He said challenges for this year may be greater than the challenges faced last year but he reminded the public servants that God is interested in them and that he will take care of them.

He again challenged the Bougainville public servants saying everything that they do, whether in secret or in public is never hidden from God and if they are not judged by the law of this land, they will be judged by the law of heaven.

In conclusion, Pr. Elodo urged and encouraged the public servants to stop the practice of corruption, to remain faithful to their spouses, to attend church services regularly, to read the bible and to pray often because by doing so God will bless them, their families, their work, the Bougainville Public Service and the Autonomous Bougainville Government.

After the sermon, the public servants were asked to hold hands and form a big circle as Pr. Elodo offered a prayer of dedication for the public servants, the Bougainville Public Service and the ABG.

CALL TO RELOCATE LEMANMANU HEALTH CENTRE

BY JENNIFER NKUI

The Lemanmanu Health Centre in Haku constituency should be relocated according to Chief Hendry Onsa.

He told New Dawn Fm in an interview today that there is a land issue going on at the moment and the people of Haku constituency are concerned because the landowners sometimes force the closure of the health centre.

He said recently the ambulance belonging to the health centre was taken by a local who claimed that he was not paid by the officers of Lemanmanu health centre for hiring his car.

He added that this issue of land ownership has been going on for 20 years now and he is therefore calling on the government and the health department to fast track the relocation of the health centre to Hagogohe.

Chief Onsa revealed that an agreement has been signed already by the chiefs of Hagogohe and he is also calling on Dr. Anthony Pumpara to fast track the relocation of the health centre because the people are tired of waiting.

He said the proposal for the health centre to be relocated was done fifteen years ago and it has never been implemented.

He added that the landowner issue is still there and the only way to solve the problem is to relocate the Lemanmanu health centre to Hagogohe.

PUBLIC SERVANTS ARE PRIVILIGED

BY JENNIFER NKUI

Bougainville public servants are privileged to be in the position that they are in, says the ABG chief secretary Monovi Amani.

Speaking during the Bougainville Public Service dedication service this morning, the head of the Bougainville Public Service stressed that public servants are privileged to be employed by the ABG because if they can look around them, they can see that there are a lot of young, educated and matured Bougainvilleans who are still out on the streets.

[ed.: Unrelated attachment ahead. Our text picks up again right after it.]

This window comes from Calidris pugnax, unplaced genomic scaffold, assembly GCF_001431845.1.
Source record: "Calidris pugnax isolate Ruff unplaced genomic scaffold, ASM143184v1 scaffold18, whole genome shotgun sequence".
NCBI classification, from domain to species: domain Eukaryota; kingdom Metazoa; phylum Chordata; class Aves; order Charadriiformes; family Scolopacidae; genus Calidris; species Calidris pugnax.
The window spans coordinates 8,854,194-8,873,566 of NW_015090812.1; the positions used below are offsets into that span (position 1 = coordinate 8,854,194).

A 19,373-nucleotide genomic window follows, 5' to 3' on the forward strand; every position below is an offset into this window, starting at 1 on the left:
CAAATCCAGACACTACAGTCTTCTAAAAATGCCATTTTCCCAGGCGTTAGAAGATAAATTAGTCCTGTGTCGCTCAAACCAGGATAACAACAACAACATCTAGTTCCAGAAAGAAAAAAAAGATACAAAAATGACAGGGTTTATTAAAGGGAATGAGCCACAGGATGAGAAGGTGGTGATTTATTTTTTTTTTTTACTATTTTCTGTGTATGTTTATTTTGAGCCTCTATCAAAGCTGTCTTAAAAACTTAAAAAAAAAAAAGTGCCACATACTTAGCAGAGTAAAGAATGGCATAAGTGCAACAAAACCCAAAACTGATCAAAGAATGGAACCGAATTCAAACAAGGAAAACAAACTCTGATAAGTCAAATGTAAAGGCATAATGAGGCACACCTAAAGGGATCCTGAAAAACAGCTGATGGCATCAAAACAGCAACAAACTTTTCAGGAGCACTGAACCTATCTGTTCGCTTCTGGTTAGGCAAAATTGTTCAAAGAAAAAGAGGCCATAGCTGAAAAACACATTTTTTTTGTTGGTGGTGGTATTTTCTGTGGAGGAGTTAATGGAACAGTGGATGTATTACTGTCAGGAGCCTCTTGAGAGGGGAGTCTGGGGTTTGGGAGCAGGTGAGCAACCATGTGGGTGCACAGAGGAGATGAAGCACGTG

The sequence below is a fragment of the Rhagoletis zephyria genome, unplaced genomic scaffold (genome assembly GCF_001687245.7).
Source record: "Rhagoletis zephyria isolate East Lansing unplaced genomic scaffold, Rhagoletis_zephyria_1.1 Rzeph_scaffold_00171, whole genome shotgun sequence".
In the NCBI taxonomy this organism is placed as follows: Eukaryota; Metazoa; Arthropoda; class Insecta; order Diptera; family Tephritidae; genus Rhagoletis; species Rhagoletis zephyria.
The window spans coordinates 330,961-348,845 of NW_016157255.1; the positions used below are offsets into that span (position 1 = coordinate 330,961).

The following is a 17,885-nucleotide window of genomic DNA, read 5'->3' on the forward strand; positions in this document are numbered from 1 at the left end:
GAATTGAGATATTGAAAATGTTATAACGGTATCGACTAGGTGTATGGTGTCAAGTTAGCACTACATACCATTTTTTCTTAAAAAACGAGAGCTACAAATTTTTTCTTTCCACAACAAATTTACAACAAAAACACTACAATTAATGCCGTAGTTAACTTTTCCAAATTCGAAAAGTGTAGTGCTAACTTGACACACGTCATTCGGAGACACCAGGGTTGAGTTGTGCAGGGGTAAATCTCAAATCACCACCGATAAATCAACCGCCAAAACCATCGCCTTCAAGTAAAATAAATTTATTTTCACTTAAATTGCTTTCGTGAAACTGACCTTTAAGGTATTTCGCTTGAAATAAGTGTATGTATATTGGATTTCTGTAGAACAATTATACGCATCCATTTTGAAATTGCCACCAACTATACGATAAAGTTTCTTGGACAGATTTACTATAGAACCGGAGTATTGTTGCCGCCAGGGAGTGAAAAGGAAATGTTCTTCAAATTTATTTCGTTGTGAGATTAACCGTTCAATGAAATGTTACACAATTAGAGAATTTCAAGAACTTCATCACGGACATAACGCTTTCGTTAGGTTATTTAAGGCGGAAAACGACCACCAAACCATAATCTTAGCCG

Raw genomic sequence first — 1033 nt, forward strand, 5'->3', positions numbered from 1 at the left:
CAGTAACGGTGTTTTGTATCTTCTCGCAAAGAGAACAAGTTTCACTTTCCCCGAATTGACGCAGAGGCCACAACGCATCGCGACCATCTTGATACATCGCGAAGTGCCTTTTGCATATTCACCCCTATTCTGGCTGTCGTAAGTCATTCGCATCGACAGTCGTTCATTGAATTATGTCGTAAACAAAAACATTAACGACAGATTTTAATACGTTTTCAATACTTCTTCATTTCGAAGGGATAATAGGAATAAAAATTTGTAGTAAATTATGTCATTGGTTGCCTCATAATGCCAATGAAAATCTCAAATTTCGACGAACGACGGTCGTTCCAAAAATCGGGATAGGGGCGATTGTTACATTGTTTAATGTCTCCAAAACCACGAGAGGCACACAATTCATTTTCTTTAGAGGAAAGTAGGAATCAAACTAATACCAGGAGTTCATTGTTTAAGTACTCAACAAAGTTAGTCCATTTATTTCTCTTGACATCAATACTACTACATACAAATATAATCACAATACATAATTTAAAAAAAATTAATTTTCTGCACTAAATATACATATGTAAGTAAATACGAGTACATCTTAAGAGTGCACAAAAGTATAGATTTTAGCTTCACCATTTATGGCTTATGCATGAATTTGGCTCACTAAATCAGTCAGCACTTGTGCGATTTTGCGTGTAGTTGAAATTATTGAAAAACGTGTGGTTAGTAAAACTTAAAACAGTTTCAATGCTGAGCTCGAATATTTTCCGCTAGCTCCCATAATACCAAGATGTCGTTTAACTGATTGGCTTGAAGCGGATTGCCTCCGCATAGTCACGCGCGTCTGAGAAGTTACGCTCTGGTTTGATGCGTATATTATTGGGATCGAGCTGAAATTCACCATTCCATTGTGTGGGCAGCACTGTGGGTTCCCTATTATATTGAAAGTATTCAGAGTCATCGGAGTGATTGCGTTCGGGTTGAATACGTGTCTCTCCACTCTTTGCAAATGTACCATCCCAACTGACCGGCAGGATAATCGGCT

He added that as public servants, they are so privileged because at the end of two weeks, they get to take home their finances to share with their families.

He said they have heard a very important message on servant hood from Pastor Kepsi Elodo and because of the occasion’s importance, the dedication service will be held every year from today.

He stressed that it is important that the dedication service be held every year to re-educate the public service which is the machinery for the government of the day.

Mr. Amani revealed that the gathering of public servants today is all about putting God first every day under God’s leadership.

He said under God’s leadership, there are certain conditions and rules that they as public servants must abide by.

He then asked the public servants to honour the government of the day saying if they do so, they will also honour the people of Bougainville.

Bougainville News: Plans well underway for 2015 elections in Bougainville

 

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The election of the third House which will commence with the issue of writs in the coming months will see Bougainville leaders vying for the 40 seats in the Bougainville House of Representatives, including that of the president, three women seats and seats for former combatants representing the three regions and 33 constituency seats.

This election is very crucial to Bougainvillean as it marks the start of the referendum period which, under the conditions of the Bougainville Peace Agreement, is to be held between 2015 and 2020.

By WINTERFORD TOREAS/EDITED BY JENNIFER NKUI

THE Acting Electoral Commissioner for Bougainville, George Manu (pictured above), has recently announced the appointment of returning officers and assistant returning officers for this year’s ABG General Election.

This election is very crucial to Bougainvillean as it marks the start of the referendum period which, under the conditions of the Bougainville Peace Agreement, is to be held between 2015 and 2020.

Leaders elected will play a crucial role in addressing outstanding issues like weapons disposal, economic recovery and good governance which are needed to be met before the set referendum date.